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Holiday gift guide: Outdoors photographer

Colin
November 20, 2017

It’s an affliction that every photographer suffers from, we love gear. It doesn’t matter if it’s a camera lens or a headlamp, we’re like bees to honey when it comes to gadgets.

For me and a ton of other photographers, it’s not just camera gear we lust after, it’s the other stuff we use out shooting. Whether it be the 20-mile hike to that epic sunset location, or killing time during a long airport layover there is always something that can make you more comfortable. For me, considering most of what I do takes me far from civilization here’s a few things I’d be stoked to unwrap this year.

Cotopaxi Tikal Active Shell

If you spend any amount of time outside, you’re going to get wet it’s just a fact of life and a good rain jacket is essential. Cotopaxi’s Tikal Active Shell is made from fully taped, 2.5-layer water-resistant shell fabric with four-way stretch that will keep the water out.

It’s got a spacious hood and the jacket packs down to just about nothing, and there’s also full YKK Zippers, perforated underarm panels so you won’t overheat that are less bulky than pit zips and it weighs just 283g.

Cotopaxi Tikal Active Shell US$139 / AU$184

Goal Zero Venture 30

With phones, cameras, headlamps and even headphones needing batteries these days having a portable power pack is becoming essential. Goal Zero is arguably the biggest name in this market and the Venture 30 is one of its most popular power banks.

It’s waterproof, has an emergency light and a built-in micro USB cable. There are even little adaptors for camera charges and laptops and it can be charged using the brands Nomad Solar panels or from a power outlet.

Goal Zero Venture 30 US$139.99 / AU$178.98

JBL Flip 4 Bluetooth Speaker

Sometimes a campsite or a day at the beach needs some tunes, and the JBL Flip 4 is a compact reachable Bluetooth speaker. It’s water resistant (IPX7) and sees and features like voice assistant integration so you can use Siri through the speaker. What’s better, it also allows you to connect multiple devices and alternate which device it’s playing from so that everybody can pick a song.

JBL Flip 4 Speaker US$99.99 / AU$128

Garmin Fenix 5

Garmin’s Fenix 3 is the ultimate Ron Swanson approved manly smartwatch. It does everything a watch does, but with built-in GPS, and ABC (alto, barro, compass)  it can record your hike, help you navigate both directionally and topographically and let you know if there’s a storm coming.

The watch is also Bluetooth enabled meaning you can export your activities to Strava wirelessly and download apps from the Connect IQ store, there’s everything from detailed weather forecasts to sunrise and sunset times and it’s got wrist-based heart rate too. It’s like a swiss army knife for your wrist.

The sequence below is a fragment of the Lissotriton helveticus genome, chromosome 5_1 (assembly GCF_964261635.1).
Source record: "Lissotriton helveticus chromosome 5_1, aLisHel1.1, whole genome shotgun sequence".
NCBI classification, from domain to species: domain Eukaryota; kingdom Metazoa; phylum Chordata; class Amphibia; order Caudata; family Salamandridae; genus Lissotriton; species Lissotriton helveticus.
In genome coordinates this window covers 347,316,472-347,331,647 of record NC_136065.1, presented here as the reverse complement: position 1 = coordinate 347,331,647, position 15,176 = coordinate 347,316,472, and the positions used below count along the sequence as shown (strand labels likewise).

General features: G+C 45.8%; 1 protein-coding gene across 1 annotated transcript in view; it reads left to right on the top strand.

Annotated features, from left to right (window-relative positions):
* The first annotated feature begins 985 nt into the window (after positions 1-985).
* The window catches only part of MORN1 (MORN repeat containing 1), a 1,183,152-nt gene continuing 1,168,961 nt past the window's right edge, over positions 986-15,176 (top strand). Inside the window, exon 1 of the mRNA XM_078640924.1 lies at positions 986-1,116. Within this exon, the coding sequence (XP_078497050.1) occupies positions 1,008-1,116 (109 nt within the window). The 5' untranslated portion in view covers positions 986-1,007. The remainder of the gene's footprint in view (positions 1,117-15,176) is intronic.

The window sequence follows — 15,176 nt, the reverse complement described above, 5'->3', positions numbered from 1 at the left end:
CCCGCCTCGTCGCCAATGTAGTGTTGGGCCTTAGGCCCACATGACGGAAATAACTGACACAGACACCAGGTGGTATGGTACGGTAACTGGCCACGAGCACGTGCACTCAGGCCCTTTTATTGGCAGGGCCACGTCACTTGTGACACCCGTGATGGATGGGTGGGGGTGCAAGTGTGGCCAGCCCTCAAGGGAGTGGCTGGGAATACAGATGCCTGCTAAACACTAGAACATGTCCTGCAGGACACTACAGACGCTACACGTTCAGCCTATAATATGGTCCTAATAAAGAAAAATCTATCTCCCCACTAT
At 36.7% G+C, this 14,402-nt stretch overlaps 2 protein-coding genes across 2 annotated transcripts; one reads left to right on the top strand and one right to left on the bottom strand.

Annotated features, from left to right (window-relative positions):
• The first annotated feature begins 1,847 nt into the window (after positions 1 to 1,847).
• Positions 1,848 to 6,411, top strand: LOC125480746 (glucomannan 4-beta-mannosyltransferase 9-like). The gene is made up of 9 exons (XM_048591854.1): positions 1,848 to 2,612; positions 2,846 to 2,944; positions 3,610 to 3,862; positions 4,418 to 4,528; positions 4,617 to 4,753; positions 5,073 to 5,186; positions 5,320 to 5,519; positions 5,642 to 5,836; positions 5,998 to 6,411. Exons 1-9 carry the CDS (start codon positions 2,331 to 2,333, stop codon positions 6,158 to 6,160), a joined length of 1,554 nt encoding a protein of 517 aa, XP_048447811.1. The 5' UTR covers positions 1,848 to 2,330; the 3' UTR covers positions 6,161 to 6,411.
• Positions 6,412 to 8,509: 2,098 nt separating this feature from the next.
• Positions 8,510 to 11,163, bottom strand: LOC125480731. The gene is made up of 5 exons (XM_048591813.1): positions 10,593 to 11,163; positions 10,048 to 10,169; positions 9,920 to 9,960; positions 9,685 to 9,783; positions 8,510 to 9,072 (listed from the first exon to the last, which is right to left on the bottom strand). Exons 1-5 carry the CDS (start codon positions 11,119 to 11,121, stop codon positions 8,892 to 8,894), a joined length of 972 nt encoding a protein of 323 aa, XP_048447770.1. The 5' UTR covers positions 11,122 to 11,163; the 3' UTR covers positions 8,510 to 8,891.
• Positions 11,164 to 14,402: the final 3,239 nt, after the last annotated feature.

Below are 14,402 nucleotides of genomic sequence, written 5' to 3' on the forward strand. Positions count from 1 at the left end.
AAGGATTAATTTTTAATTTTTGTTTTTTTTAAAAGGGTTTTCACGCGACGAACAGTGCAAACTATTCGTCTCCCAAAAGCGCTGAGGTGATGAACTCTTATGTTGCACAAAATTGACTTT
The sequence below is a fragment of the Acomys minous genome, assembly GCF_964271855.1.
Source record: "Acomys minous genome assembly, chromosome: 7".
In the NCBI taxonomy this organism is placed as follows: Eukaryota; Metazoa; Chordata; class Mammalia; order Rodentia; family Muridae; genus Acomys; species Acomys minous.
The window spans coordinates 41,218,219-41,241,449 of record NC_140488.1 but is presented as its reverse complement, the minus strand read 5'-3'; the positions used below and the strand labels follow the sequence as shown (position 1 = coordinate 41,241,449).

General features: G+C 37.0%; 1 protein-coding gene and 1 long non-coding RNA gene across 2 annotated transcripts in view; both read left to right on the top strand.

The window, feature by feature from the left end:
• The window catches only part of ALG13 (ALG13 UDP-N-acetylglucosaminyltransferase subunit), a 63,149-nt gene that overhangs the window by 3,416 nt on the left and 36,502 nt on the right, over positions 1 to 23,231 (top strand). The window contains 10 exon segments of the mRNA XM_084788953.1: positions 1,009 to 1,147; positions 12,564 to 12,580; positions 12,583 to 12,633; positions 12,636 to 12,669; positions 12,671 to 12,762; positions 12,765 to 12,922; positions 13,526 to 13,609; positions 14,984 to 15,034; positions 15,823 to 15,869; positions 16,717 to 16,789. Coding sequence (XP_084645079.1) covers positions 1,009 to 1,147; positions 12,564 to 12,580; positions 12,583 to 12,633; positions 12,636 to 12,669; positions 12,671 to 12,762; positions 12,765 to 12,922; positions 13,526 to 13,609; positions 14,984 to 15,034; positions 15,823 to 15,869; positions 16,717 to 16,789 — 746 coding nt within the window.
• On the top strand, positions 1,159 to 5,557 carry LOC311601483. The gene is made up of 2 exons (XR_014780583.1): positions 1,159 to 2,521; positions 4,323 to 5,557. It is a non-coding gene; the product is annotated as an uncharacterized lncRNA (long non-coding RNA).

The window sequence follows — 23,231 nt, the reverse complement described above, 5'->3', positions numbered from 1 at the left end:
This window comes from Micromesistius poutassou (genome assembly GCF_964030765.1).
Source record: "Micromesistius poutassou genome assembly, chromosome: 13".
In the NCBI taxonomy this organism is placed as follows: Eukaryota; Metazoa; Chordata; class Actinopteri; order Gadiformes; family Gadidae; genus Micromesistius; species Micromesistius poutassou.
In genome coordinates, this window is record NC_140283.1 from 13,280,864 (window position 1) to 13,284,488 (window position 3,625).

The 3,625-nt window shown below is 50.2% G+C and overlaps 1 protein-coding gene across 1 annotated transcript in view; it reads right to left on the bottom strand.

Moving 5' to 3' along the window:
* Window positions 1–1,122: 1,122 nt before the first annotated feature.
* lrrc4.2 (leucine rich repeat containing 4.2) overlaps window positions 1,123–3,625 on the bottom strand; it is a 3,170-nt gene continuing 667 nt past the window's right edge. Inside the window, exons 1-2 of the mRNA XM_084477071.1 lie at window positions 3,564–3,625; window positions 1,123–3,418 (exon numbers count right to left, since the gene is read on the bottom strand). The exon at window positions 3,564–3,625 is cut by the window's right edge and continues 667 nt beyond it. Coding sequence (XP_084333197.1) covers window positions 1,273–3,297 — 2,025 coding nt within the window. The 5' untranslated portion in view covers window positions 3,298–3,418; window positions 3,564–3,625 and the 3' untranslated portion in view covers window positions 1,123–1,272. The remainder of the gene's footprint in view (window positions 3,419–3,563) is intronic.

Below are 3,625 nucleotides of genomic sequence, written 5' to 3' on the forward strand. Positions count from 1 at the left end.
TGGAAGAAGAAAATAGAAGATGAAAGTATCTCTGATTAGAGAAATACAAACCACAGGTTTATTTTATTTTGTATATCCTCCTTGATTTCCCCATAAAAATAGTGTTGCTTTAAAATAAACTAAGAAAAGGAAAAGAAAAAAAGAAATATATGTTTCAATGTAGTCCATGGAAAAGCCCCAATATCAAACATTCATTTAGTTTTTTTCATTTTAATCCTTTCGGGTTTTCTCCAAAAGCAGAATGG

Garmin Fenix 5 US$599 / AU$789

Petzl – REACTIK+ 300 Lumens Headlamp

Petzl’s REACTIK headlamp, along with a space blanket and pocket knife are all things that never leave my camera bag.

Being outside you never know when you’re going to get stuck in the dark, and having a decent light source on hand has saved me more than once. This little light packs a 300-lumen punch and can be set to change its brightness based on the ambient light to maximize battery life. You can also connect it to your phone to see remaining battery life and change the light mode in real time.

Petzl’s REACTIK headlamp US$109.95 / AU$200

Smartwool Merino 150 Boxers

Bear with me when I say merino wool undies are one of the greatest things on earth. Not only does the soft material cradle your undercarriage nicely, they don’t chafe or smell. An especially nice feature after three or four days camping or a long haul flight from Dallas to Brisbane. They’re a little pricey but worth every penny!

Smartwool Merino 150 Boxers US$49 / AU$60

SOG Aegis Assisted Folding Knife

 

A high-quality pocket knife is something everyone should have. Once you get an EDC knife, you’ll be amazed how often you actually use it and wonder how you got by without it! You also don’t need to spend a fortune to get a great knife. The Sog Aegis Assisted open folding knife has a 3.5in straight edge blade and sees the brands assisted open technology.

The blade itself is made from high-quality AUS-8 steel and gets a black TiNi finish.

Patagonia Black Hole 60L Duffel Bag

Patagonia’s Black Hole duffels are nearly military grade. Whether it be remiss baggage handlers, or dogs who’re confused what’s a chew toy and what’s a bag, this duffel will keep your belongings safe, dry, and organized. I’ve got one and after a rough life, it still looks brand new!!

Patagonia Black Hole 60L Duffel Bag US$129 / AU$169

AeroPress Coffee Maker

There are few things better in this world than crawling out of a tent and brewing a hot cup’o Joe. The AeroPress system is like a french press but way more portable and makes fantastic coffee in a couple of minutes. What’s better it’s super portable and easy to clean.